If I have this nonlinear state space model: $$ \begin{matrix} \dot{x}_1 = x_2\\ \dot{x}_2 = -\frac{g}{l}\sin(x_1) -\frac{k}{m}x_2 \end{matrix} $$

According to this Wikipedia article: https://en.wikipedia.org/wiki/LaSalle%27s_invariance_principle#Example:_the_pendulum_with_friction

I get this Lyapunov function:

$$ V(x_1, x_2) = \frac{g}{l}\left[1-\cos(x_1)\right] + \frac{1}{2}x_2^2$$


Why do I get that Lyapunov function and not this one:

$$ V(x_1, x_2) = -\frac{g}{l}\sin(x_1) -\frac{k}{m}x_2$$

The same here: https://en.wikipedia.org/wiki/Lyapunov_stability#Example

How do I determine that I should end up with this Lyapunov function:

$$ V = \frac{1}{2}(x_1^2 + x_2^2) $$

Those Lyapunov function doesn't make sense.

My goal is to check stability in the state vector $x_e$.

What's the method to find that Lyapunov function of that nonlinear state space model? I'm not going to linearize it.


A candidate Lyapunov function should always at least be semi-positive definite, so $V(\vec{x})\geq 0\ \forall\ \vec{x} \in \mathbb{R}^n$. In order to say something about the stability of the system the time derivative of this Lyapunov function should then at least be semi-negative definite, so $\dot{V}(\vec{x})\leq 0\ \forall\ \vec{x} \in \mathbb{R}^n$. One can view the Lyapunov function as a sort of virtual energy of the system, with lowest energy state set as zero. If the Lyapunov function is always greater or equal to zero and its derivative always smaller of equal to zero, then the value of the Lyapunov function should always decrease or stay constant.

Your candidate Lyapunov function is not semi-positive definite, so from that one can already conclude that it will not be a suitable Lyapunov function. However the first candidate Lyapunov function is semi-positive definite

$$ V(x_1,x_1) = \frac{g}{l} (1 - \cos x_1) + \frac12 x_2^2. $$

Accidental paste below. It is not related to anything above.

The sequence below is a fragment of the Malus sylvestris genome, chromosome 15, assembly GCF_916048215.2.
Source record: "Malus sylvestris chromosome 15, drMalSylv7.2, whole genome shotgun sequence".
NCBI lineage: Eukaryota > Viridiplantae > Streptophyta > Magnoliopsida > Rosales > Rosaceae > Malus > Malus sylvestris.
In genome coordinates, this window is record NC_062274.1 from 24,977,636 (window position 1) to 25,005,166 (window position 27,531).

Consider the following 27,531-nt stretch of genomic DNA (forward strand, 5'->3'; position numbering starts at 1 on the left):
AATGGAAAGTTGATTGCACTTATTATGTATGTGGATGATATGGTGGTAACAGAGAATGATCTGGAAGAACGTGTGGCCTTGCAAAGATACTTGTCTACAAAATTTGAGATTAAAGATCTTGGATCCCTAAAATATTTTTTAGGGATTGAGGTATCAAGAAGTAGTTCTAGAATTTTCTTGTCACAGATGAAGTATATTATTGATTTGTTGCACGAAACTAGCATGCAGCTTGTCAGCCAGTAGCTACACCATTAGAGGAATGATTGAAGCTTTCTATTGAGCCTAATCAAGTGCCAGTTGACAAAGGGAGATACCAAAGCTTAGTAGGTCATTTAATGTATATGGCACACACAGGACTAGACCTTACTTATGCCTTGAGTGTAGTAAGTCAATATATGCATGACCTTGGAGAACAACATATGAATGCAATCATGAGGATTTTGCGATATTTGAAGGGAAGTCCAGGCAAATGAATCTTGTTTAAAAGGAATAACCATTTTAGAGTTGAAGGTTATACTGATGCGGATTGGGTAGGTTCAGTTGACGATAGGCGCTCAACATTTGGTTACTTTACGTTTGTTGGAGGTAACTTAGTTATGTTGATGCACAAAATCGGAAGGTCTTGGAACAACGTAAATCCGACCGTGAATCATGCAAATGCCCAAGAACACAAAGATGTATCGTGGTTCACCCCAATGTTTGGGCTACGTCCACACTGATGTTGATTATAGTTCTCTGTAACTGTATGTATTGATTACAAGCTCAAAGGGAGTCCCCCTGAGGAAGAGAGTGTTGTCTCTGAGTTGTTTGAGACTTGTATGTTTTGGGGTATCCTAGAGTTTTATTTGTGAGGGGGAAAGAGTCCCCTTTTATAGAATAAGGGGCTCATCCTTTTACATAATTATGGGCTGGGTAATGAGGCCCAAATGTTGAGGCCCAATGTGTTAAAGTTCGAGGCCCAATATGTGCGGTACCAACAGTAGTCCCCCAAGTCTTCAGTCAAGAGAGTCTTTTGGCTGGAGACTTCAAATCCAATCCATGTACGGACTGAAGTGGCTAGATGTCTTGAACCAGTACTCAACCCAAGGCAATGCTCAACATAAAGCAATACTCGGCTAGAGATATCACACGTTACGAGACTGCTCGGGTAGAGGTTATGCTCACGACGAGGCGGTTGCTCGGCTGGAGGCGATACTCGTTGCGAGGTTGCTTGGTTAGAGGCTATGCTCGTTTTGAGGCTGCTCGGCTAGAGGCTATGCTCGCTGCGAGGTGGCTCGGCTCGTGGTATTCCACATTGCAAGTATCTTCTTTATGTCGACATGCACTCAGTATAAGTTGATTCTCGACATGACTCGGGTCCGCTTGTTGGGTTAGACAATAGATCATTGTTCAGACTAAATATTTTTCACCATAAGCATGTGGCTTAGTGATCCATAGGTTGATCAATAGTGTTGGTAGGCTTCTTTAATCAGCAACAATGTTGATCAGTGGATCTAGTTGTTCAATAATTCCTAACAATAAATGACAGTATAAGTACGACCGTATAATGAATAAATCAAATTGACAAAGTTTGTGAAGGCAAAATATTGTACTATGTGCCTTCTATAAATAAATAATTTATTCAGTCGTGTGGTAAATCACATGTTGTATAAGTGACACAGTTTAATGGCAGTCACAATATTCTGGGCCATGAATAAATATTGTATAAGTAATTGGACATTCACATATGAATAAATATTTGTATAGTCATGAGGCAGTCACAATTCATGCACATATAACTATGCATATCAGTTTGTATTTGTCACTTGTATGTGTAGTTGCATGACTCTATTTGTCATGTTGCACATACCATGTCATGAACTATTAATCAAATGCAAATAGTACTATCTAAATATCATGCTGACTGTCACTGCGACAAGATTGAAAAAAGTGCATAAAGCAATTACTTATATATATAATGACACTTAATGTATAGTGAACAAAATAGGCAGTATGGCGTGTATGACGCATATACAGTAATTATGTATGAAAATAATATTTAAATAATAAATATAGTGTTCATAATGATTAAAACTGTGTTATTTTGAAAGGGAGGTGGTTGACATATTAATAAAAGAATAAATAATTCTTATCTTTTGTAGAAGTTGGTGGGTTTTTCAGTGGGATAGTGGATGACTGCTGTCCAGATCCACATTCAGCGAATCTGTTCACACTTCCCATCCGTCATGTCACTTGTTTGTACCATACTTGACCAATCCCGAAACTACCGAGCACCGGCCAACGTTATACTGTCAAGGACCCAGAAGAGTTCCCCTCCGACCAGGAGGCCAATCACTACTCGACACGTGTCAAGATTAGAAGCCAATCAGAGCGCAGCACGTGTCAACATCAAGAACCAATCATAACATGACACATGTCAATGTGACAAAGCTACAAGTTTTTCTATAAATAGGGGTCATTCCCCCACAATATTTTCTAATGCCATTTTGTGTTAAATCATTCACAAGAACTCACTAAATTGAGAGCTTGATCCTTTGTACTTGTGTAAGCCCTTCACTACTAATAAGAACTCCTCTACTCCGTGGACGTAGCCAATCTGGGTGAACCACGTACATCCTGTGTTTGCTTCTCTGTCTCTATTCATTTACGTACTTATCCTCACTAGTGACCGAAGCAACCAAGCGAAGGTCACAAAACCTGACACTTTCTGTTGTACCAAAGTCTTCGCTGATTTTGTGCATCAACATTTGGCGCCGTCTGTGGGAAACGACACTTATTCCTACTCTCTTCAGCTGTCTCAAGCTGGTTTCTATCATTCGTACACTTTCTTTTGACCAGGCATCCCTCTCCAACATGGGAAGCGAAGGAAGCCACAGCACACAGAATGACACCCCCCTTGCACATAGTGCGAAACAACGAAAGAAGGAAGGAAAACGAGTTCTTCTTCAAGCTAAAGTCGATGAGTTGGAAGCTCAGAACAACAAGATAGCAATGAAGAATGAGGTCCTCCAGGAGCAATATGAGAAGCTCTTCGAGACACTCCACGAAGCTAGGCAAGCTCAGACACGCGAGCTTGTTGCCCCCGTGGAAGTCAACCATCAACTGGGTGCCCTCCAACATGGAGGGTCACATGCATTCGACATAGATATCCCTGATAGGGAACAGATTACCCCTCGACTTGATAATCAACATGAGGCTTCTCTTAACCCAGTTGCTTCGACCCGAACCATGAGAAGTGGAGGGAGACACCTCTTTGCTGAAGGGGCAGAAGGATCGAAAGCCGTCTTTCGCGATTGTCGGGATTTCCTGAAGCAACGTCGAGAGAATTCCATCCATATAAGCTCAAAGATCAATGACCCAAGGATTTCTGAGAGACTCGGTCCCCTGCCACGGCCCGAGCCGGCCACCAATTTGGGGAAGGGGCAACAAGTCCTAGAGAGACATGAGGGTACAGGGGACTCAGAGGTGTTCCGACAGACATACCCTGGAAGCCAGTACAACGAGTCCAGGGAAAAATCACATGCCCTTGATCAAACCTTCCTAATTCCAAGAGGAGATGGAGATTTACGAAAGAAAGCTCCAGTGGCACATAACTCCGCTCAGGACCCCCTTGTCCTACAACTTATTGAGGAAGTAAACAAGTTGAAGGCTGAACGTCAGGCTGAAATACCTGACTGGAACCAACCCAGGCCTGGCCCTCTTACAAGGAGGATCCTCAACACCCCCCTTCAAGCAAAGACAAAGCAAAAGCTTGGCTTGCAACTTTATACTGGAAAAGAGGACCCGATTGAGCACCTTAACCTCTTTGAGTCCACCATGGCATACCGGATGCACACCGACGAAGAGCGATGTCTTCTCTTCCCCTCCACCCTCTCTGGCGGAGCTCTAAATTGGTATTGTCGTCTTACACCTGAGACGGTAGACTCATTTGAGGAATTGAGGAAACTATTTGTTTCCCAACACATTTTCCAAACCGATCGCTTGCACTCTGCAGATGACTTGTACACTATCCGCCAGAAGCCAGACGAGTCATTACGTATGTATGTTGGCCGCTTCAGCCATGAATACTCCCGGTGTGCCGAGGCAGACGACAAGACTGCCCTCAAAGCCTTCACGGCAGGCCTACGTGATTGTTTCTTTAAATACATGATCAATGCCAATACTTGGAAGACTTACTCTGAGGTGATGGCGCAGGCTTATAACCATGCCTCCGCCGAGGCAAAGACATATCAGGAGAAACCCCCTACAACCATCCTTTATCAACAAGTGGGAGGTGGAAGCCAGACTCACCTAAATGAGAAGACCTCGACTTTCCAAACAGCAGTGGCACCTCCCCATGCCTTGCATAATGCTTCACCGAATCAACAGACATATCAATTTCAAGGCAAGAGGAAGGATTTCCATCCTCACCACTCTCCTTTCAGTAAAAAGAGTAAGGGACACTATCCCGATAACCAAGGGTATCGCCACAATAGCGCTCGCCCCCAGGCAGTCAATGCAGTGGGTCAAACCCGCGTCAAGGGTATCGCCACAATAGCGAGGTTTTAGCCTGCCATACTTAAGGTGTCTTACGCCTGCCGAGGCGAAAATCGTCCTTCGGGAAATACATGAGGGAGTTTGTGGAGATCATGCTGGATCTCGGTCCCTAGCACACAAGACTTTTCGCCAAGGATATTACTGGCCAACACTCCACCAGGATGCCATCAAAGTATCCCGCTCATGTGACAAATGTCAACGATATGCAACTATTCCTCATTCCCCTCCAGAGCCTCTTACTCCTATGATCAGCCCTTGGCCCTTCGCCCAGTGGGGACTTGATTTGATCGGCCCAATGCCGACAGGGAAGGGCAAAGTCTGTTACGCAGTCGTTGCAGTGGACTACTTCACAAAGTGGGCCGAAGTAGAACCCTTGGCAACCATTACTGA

The time derivative of this candidate Lyapunov function can be found with

$$ \dot{V} = \frac{\partial V}{\partial x_1} \dot{x}_1 + \frac{\partial V}{\partial x_2} \dot{x}_2 = \frac{g}{l} \sin(x_1)\, x_2 + x_2 \left(-\frac{g}{l} \sin x_1 - \frac{k}{m} x_2\right) = -\frac{k}{m} x_2^2. $$

The time derivative of the candidate Lyapunov function is thus semi-negative definite (assuming $k,m>0$).

It can be noted that the system in your question has infinitely many equilibriums and that the candidate Lyapunov function is only equal to zero at its stable equilibriums.

  • $\begingroup$ Thanks! Realy good explanation! But how do I get the Lyapunov function from that nonlinear state space equation? $\endgroup$ – Daniel Mårtensson Aug 1 '17 at 23:12
  • $\begingroup$ @DanielMårtensson In general for nonlinear ordinary differential equations it can be hard to find one. Especially when you also start looking at partial differential equations it can be a real art of finding them. But if you haven't found does not mean that the system is not Lyapunov/asymptotically stable, it just means you haven't found one. However often for physical systems you can choose the mechanical plus potential energy as Lyapunov function. $\endgroup$ – Kwin van der Veen Aug 1 '17 at 23:25
  • $\begingroup$ Yes. I only going to do mechanical systems. Let's say that I have a 6x6 nonlinear state space model. Then I need to create $V = \frac{1}{2}(stiffness)^2 + \frac{1}{2}(damping)^2$ when it comes to mechanics? $\endgroup$ – Daniel Mårtensson Aug 1 '17 at 23:37
  • $\begingroup$ Or is it better for me to learn langarian mechanics for state space models? Langarian mechanics says $T = L - V$ where $L$ is the potential energy and $V$ is the kinetic energy. $\endgroup$ – Daniel Mårtensson Aug 2 '17 at 0:04
  • $\begingroup$ @DanielMårtensson You do want you Lyapunov function to be semi-positive definite. So you do want your potential energy to increase as you move away from the equilibrium and be zero at the equilibrium. $\endgroup$ – Kwin van der Veen Aug 2 '17 at 1:29

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